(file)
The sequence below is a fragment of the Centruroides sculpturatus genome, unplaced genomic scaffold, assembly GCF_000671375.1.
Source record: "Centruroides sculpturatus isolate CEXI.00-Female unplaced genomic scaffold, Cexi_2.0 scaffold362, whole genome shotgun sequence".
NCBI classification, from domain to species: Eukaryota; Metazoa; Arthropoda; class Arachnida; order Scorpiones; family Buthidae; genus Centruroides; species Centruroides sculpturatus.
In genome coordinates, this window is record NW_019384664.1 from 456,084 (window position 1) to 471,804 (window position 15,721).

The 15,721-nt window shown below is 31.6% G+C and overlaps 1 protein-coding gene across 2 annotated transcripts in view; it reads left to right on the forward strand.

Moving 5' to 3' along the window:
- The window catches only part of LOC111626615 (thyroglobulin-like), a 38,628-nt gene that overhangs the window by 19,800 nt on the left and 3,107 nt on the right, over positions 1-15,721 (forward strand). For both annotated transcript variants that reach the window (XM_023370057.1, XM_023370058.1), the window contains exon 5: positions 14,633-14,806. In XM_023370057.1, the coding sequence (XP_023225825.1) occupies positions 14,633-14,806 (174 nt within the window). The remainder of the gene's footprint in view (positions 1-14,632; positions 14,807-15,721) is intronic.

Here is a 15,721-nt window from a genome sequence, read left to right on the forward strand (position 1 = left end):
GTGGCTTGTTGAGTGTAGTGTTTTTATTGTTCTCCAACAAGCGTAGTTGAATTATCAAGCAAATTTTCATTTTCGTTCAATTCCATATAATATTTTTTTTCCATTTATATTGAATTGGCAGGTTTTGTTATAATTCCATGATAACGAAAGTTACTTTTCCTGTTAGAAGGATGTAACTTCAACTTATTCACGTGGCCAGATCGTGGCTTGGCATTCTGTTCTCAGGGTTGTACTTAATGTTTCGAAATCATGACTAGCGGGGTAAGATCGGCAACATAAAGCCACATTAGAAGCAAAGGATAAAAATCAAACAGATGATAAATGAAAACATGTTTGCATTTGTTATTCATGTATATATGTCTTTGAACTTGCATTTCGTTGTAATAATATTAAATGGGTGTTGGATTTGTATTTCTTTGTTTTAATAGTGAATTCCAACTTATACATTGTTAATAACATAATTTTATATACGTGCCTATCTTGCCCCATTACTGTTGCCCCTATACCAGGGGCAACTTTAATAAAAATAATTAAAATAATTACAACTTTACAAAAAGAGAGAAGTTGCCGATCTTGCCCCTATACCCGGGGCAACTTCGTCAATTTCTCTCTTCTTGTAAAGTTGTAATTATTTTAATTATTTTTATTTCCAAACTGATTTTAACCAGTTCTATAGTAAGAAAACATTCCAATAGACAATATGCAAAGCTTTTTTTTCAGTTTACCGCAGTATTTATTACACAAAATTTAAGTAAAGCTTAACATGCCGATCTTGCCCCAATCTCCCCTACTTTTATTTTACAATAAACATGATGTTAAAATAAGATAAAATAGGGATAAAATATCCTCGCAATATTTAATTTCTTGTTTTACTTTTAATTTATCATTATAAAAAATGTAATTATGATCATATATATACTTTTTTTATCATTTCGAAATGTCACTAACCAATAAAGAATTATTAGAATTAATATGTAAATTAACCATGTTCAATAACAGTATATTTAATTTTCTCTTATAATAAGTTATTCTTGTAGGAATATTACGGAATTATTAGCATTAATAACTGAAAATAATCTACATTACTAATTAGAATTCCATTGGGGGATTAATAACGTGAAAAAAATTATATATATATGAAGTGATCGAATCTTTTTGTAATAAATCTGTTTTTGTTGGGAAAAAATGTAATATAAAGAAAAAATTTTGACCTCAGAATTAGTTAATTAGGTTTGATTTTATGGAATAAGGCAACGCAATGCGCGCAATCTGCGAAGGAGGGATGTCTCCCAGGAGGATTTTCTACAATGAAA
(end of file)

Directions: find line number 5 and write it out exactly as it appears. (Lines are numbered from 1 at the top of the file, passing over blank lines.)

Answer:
The 15,721-nt window shown below is 31.6% G+C and overlaps 1 protein-coding gene across 2 annotated transcripts in view; it reads left to right on the forward strand.